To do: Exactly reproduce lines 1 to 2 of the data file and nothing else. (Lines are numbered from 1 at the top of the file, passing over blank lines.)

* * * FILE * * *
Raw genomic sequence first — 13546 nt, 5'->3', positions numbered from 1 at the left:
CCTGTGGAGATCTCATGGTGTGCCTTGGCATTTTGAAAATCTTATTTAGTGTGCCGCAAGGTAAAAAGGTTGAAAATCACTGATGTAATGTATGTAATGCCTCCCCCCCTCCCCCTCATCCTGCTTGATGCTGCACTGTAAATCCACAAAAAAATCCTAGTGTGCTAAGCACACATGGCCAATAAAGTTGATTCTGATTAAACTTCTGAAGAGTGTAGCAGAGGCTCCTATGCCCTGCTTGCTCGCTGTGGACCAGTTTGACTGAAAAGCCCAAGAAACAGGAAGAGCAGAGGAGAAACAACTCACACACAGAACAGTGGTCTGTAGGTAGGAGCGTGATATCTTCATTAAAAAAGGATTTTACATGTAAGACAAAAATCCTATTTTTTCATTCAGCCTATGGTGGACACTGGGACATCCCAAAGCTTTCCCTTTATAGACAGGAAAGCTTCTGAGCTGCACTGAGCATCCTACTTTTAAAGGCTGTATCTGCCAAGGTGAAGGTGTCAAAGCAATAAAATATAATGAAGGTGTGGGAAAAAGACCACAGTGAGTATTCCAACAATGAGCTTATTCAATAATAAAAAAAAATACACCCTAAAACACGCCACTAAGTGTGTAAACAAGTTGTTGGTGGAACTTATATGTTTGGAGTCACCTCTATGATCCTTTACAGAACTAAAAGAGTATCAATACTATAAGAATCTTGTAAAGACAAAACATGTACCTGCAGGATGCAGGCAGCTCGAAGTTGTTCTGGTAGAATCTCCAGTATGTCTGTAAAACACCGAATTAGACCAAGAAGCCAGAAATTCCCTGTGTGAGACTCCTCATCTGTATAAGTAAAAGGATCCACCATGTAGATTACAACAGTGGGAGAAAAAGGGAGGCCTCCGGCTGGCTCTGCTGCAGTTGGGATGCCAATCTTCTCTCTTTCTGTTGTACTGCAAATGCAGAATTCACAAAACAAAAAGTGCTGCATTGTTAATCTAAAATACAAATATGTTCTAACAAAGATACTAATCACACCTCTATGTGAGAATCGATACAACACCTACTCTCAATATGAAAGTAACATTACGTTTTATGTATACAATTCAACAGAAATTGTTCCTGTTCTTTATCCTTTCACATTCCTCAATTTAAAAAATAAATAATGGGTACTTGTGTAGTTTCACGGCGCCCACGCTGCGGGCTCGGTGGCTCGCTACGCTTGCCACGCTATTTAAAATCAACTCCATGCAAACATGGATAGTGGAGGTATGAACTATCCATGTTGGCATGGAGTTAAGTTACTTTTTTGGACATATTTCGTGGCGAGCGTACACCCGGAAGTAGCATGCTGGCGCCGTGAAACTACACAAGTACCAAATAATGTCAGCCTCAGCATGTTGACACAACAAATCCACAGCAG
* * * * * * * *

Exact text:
Raw genomic sequence first — 13546 nt, 5'->3', positions numbered from 1 at the left:
CCTGTGGAGATCTCATGGTGTGCCTTGGCATTTTGAAAATCTTATTTAGTGTGCCGCAAGGTAAAAAGGTTGAAAATCACTGATGTAATGTATGTAATGCCTCCCCCCCTCCCCCTCATCCTGCTTGATGCTGCACTGTAAATCCACAAAAAAATCCTAGTGTGCTAAGCACACATGGCCAATAAAGTTGATTCTGATTAAACTTCTGAAGAGTGTAGCAGAGGCTCCTATGCCCTGCTTGCTCGCTGTGGACCAGTTTGACTGAAAAGCCCAAGAAACAGGAAGAGCAGAGGAGAAACAACTCACACACAGAACAGTGGTCTGTAGGTAGGAGCGTGATATCTTCATTAAAAAAGGATTTTACATGTAAGACAAAAATCCTATTTTTTCATTCAGCCTATGGTGGACACTGGGACATCCCAAAGCTTTCCCTTTATAGACAGGAAAGCTTCTGAGCTGCACTGAGCATCCTACTTTTAAAGGCTGTATCTGCCAAGGTGAAGGTGTCAAAGCAATAAAATATAATGAAGGTGTGGGAAAAAGACCACAGTGAGTATTCCAACAATGAGCTTATTCAATAATAAAAAAAAATACACCCTAAAACACGCCACTAAGTGTGTAAACAAGTTGTTGGTGGAACTTATATGTTTGGAGTCACCTCTATGATCCTTTACAGAACTAAAAGAGTATCAATACTATAAGAATCTTGTAAAGACAAAACATGTACCTGCAGGATGCAGGCAGCTCGAAGTTGTTCTGGTAGAATCTCCAGTATGTCTGTAAAACACCGAATTAGACCAAGAAGCCAGAAATTCCCTGTGTGAGACTCCTCATCTGTATAAGTAAAAGGATCCACCATGTAGATTACAACAGTGGGAGAAAAAGGGAGGCCTCCGGCTGGCTCTGCTGCAGTTGGGATGCCAATCTTCTCTCTTTCTGTTGTACTGCAAATGCAGAATTCACAAAACAAAAAGTGCTGCATTGTTAATCTAAAATACAAATATGTTCTAACAAAGATACTAATCACACCTCTATGTGAGAATCGATACAACACCTACTCTCAATATGAAAGTAACATTACGTTTTATGTATACAATTCAACAGAAATTGTTCCTGTTCTTTATCCTTTCACATTCCTCAATTTAAAAAATAAATAATGGGTACTTGTGTAGTTTCACGGCGCCCACGCTGCGGGCTCGGTGGCTCGCTACGCTTGCCACGCTATTTAAAATCAACTCCATGCAAACATGGATAGTGGAGGTATGAACTATCCATGTTGGCATGGAGTTAAGTTACTTTTTTGGACATATTTCGTGGCGAGCGTACACCCGGAAGTAGCATGCTGGCGCCGTGAAACTACACAAGTACCAAATAATGTCAGCCTCAGCATGTTGACACAACAAATCCACAGCAG